We developed a novel intranasal influenza vaccine approach that is based on the construction of replication-deficient vaccine viruses that lack the entire NS1 gene (ΔNS1 virus). We previously showed that these viruses undergo abortive replication in the respiratory tract of animals. The local release of type I interferons and other cytokines and chemokines in the upper respiratory tract may have a “self-adjuvant effect”, in turn increasing vaccine immunogenicity. As a result, ΔNS1 viruses elicit strong B- and T- cell mediated immune responses.
We applied this technology to the development of a pandemic H5N1 vaccine candidate. The vaccine virus was constructed by reverse genetics in Vero cells, as a 5∶3 reassortant, encoding four proteins HA, NA, M1, and M2 of the A/Vietnam/1203/04 virus while the remaining genes were derived from IVR-116. The HA cleavage site was modified in a trypsin dependent manner, serving as the second attenuation factor in addition to the deleted NS1 gene. The vaccine candidate was able to grow in the Vero cells that were cultivated in a serum free medium to titers exceeding 8 log10 TCID50/ml. The vaccine virus was replication deficient in interferon competent cells and did not lead to viral shedding in the vaccinated animals. The studies performed in three animal models confirmed the safety and immunogenicity of the vaccine. Intranasal immunization protected ferrets and mice from being infected with influenza H5 viruses of different clades. In a primate model (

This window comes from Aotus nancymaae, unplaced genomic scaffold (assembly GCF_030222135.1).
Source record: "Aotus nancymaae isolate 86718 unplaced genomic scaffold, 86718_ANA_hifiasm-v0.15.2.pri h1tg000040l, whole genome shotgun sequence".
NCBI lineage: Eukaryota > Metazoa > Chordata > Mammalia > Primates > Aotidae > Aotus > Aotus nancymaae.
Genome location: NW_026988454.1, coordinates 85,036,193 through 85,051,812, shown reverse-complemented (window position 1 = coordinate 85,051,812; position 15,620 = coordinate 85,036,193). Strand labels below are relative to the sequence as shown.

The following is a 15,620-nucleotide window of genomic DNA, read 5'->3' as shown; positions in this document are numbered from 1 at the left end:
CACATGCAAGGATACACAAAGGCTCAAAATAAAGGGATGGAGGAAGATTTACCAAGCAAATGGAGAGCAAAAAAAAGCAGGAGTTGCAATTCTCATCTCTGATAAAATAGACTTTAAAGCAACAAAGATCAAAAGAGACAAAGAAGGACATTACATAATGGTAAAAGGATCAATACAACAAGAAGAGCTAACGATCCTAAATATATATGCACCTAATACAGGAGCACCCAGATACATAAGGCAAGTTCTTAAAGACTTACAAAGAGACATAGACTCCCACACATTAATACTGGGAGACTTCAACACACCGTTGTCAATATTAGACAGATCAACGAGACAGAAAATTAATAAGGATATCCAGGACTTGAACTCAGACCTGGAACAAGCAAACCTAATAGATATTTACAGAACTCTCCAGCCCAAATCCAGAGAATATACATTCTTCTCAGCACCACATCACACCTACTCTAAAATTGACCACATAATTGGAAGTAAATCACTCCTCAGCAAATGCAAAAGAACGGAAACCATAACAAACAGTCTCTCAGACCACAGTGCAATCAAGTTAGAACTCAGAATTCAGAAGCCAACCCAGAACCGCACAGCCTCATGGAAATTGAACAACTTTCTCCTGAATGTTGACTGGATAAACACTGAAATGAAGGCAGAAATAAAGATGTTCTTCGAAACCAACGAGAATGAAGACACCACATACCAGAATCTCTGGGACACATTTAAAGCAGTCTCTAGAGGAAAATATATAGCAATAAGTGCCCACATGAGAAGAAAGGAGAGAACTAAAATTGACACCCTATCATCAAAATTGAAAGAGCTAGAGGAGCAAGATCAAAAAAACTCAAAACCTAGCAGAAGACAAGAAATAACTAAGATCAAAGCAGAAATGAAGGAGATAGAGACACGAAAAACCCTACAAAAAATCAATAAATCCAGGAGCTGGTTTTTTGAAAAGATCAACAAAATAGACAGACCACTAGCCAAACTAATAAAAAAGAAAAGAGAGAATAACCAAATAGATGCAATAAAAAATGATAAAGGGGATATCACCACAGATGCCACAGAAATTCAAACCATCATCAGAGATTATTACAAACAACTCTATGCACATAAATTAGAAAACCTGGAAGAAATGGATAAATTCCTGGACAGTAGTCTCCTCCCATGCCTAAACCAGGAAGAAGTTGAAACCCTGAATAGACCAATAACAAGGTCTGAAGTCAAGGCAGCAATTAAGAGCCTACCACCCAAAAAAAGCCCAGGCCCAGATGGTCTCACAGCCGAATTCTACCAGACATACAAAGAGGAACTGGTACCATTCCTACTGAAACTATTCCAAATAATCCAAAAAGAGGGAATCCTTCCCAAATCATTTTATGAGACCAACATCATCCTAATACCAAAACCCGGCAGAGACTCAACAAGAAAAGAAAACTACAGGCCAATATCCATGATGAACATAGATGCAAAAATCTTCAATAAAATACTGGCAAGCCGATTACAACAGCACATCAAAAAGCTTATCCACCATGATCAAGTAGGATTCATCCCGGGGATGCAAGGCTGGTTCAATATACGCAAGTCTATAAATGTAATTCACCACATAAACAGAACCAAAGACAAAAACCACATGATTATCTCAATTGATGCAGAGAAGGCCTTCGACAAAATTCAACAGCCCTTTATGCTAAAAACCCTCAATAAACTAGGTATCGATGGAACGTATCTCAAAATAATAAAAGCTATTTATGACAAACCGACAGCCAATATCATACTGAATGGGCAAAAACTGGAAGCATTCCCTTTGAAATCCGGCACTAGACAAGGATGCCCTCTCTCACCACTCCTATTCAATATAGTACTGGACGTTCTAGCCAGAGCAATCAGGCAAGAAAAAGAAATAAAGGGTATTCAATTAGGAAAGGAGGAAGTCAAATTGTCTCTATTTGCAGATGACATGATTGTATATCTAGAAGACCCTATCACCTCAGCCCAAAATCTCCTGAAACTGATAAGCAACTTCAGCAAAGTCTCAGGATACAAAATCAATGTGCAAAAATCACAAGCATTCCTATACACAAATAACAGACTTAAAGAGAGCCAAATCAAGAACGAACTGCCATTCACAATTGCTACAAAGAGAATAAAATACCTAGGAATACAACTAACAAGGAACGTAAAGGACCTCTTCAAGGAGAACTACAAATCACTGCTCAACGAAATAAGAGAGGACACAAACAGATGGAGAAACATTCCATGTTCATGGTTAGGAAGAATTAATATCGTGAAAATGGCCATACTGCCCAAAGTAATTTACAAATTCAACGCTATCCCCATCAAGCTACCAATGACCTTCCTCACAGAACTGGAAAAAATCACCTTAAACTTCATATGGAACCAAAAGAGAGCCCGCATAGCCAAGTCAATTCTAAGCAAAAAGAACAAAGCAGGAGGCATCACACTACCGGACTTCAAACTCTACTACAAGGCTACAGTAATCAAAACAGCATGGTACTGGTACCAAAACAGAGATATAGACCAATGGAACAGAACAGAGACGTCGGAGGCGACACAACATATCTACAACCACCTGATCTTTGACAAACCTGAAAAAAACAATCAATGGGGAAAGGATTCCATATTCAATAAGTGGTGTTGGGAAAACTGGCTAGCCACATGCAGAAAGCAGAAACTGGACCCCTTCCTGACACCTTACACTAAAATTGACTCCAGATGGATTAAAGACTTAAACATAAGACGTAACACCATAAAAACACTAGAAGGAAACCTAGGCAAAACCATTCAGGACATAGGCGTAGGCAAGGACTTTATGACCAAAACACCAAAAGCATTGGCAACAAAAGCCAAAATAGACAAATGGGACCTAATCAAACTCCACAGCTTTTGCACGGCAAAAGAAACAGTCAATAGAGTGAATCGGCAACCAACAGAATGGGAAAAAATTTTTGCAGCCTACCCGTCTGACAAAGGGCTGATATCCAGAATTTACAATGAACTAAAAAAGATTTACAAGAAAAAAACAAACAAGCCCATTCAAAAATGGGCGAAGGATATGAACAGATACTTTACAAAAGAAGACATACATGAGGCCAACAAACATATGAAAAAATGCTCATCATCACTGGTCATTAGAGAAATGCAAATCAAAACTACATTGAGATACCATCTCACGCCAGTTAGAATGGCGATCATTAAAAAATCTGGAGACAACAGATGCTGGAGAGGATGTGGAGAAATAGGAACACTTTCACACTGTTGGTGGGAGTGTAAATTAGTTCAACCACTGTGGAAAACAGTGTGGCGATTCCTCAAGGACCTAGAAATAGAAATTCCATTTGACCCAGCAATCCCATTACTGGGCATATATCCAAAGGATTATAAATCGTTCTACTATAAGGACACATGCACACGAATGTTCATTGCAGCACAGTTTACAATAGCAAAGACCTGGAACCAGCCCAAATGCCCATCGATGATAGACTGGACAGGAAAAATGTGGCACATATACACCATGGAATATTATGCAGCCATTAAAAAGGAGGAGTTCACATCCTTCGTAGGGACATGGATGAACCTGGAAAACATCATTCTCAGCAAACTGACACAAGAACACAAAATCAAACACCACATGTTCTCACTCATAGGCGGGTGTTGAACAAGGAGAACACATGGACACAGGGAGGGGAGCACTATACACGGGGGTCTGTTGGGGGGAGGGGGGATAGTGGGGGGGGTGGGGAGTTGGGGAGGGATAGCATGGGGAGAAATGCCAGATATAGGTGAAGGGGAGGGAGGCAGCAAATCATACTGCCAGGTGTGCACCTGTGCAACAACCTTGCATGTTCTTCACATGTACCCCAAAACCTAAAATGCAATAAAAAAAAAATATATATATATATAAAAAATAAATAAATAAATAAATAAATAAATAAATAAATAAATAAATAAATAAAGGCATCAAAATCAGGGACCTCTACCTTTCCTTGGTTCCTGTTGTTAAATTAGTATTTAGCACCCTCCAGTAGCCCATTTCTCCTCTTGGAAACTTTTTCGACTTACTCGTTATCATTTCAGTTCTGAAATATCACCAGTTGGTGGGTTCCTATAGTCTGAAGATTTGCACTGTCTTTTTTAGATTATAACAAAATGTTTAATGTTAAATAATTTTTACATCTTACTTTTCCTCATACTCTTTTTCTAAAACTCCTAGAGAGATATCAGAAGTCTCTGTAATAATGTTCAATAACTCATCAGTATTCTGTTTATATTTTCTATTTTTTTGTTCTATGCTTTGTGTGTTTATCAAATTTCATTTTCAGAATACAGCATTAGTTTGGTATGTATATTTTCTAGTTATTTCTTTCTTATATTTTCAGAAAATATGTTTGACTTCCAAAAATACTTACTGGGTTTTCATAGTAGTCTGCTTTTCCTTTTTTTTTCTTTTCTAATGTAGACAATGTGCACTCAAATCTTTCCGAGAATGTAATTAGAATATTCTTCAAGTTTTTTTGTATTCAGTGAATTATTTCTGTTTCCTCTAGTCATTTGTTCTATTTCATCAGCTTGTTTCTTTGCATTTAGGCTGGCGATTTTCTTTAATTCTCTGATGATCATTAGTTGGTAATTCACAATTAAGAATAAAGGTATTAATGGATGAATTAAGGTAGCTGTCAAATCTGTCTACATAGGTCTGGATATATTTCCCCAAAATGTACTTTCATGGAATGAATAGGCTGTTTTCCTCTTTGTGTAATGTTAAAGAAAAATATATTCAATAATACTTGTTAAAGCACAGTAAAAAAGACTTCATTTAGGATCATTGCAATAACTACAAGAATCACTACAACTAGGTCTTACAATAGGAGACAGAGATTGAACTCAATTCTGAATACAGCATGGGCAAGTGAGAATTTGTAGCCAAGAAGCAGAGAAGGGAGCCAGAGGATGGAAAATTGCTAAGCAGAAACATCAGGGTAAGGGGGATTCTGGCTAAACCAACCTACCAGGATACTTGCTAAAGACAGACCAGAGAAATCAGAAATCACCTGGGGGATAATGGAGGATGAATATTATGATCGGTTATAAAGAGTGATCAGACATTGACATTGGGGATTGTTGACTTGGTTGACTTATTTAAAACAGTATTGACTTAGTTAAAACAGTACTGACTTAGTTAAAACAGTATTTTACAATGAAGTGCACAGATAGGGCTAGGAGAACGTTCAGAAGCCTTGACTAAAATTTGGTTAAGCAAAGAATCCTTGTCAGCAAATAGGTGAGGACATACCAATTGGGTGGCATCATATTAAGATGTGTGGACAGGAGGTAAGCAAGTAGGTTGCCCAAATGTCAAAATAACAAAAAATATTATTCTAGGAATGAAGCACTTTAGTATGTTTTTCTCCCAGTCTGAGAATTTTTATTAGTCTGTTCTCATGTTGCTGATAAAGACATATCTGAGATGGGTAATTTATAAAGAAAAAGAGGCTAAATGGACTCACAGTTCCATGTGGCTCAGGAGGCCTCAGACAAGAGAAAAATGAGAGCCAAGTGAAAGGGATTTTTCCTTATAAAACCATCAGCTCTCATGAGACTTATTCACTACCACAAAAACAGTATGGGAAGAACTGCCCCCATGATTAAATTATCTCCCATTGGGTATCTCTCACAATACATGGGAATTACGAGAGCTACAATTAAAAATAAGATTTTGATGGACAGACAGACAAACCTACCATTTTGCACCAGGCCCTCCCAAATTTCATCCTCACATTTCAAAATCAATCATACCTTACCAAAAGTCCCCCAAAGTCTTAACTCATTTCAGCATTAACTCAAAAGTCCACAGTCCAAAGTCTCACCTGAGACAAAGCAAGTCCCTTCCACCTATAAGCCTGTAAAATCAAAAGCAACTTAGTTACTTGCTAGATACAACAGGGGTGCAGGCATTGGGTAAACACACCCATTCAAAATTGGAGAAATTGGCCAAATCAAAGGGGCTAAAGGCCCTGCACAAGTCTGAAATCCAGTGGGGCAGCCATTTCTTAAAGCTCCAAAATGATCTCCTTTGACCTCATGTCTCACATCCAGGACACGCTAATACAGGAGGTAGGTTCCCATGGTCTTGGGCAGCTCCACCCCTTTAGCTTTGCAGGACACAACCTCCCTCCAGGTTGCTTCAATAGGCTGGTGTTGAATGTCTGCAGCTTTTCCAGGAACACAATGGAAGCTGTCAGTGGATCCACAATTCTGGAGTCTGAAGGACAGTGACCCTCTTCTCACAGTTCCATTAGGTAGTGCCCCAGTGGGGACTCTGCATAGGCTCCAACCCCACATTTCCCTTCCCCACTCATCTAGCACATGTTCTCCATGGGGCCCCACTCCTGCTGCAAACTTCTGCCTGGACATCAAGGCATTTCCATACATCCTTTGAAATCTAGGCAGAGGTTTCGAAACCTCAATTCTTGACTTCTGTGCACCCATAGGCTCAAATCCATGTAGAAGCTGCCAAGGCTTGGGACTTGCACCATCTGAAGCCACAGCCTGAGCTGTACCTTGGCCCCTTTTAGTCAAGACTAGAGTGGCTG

Our findings show that intranasal immunization with the replication deficient H5N1 ΔNS1 vaccine candidate is sufficient to induce a protective immune response against H5N1 viruses. This approach might be attractive as an alternative to conventional influenza vaccines. Clinical evaluation of ΔNS1 pandemic and seasonal influenza vaccine candidates are currently in progress.